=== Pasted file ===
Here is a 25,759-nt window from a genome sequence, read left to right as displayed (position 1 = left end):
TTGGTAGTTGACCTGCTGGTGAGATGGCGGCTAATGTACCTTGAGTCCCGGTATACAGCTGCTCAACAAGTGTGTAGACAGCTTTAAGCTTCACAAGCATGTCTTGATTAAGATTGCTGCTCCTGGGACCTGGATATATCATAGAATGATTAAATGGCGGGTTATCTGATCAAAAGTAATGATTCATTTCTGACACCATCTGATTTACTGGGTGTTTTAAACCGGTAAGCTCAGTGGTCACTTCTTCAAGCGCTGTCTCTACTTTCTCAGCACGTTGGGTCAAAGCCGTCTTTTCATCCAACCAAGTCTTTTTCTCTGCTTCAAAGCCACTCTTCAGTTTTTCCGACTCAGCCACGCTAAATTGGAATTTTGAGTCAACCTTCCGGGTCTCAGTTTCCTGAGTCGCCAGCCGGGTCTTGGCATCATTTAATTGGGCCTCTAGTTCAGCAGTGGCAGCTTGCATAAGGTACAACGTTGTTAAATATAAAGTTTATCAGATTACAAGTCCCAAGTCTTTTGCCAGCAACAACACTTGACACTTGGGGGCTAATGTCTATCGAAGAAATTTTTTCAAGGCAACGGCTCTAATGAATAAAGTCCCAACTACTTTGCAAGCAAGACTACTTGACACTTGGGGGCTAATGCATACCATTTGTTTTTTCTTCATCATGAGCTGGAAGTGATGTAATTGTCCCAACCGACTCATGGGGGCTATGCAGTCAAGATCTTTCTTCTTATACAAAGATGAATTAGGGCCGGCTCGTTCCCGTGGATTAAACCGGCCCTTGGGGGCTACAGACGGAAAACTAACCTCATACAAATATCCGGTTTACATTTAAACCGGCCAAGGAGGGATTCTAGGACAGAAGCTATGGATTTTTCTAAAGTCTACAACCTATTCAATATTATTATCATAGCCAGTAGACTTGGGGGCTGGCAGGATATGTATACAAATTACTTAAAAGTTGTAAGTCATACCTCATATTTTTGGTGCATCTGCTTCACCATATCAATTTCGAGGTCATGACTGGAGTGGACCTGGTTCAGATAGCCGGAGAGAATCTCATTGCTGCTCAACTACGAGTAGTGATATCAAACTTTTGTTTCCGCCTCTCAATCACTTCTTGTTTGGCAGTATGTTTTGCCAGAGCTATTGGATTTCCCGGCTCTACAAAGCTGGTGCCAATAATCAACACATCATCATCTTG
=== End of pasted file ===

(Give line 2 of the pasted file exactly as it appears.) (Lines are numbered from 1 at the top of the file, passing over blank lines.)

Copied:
TTGGTAGTTGACCTGCTGGTGAGATGGCGGCTAATGTACCTTGAGTCCCGGTATACAGCTGCTCAACAAGTGTGTAGACAGCTTTAAGCTTCACAAGCATGTCTTGATTAAGATTGCTGCTCCTGGGACCTGGATATATCATAGAATGATTAAATGGCGGGTTATCTGATCAAAAGTAATGATTCATTTCTGACACCATCTGATTTACTGGGTGTTTTAAACCGGTAAGCTCAGTGGTCACTTCTTCAAGCGCTGTCTCTACTTTCTCAGCACGTTGGGTCAAAGCCGTCTTTTCATCCAACCAAGTCTTTTTCTCTGCTTCAAAGCCACTCTTCAGTTTTTCCGACTCAGCCACGCTAAATTGGAATTTTGAGTCAACCTTCCGGGTCTCAGTTTCCTGAGTCGCCAGCCGGGTCTTGGCATCATTTAATTGGGCCTCTAGTTCAGCAGTGGCAGCTTGCATAAGGTACAACGTTGTTAAATATAAAGTTTATCAGATTACAAGTCCCAAGTCTTTTGCCAGCAACAACACTTGACACTTGGGGGCTAATGTCTATCGAAGAAATTTTTTCAAGGCAACGGCTCTAATGAATAAAGTCCCAACTACTTTGCAAGCAAGACTACTTGACACTTGGGGGCTAATGCATACCATTTGTTTTTTCTTCATCATGAGCTGGAAGTGATGTAATTGTCCCAACCGACTCATGGGGGCTATGCAGTCAAGATCTTTCTTCTTATACAAAGATGAATTAGGGCCGGCTCGTTCCCGTGGATTAAACCGGCCCTTGGGGGCTACAGACGGAAAACTAACCTCATACAAATATCCGGTTTACATTTAAACCGGCCAAGGAGGGATTCTAGGACAGAAGCTATGGATTTTTCTAAAGTCTACAACCTATTCAATATTATTATCATAGCCAGTAGACTTGGGGGCTGGCAGGATATGTATACAAATTACTTAAAAGTTGTAAGTCATACCTCATATTTTTGGTGCATCTGCTTCACCATATCAATTTCGAGGTCATGACTGGAGTGGACCTGGTTCAGATAGCCGGAGAGAATCTCATTGCTGCTCAACTACGAGTAGTGATATCAAACTTTTGTTTCCGCCTCTCAATCACTTCTTGTTTGGCAGTATGTTTTGCCAGAGCTATTGGATTTCCCGGCTCTACAAAGCTGGTGCCAATAATCAACACATCATCATCTTG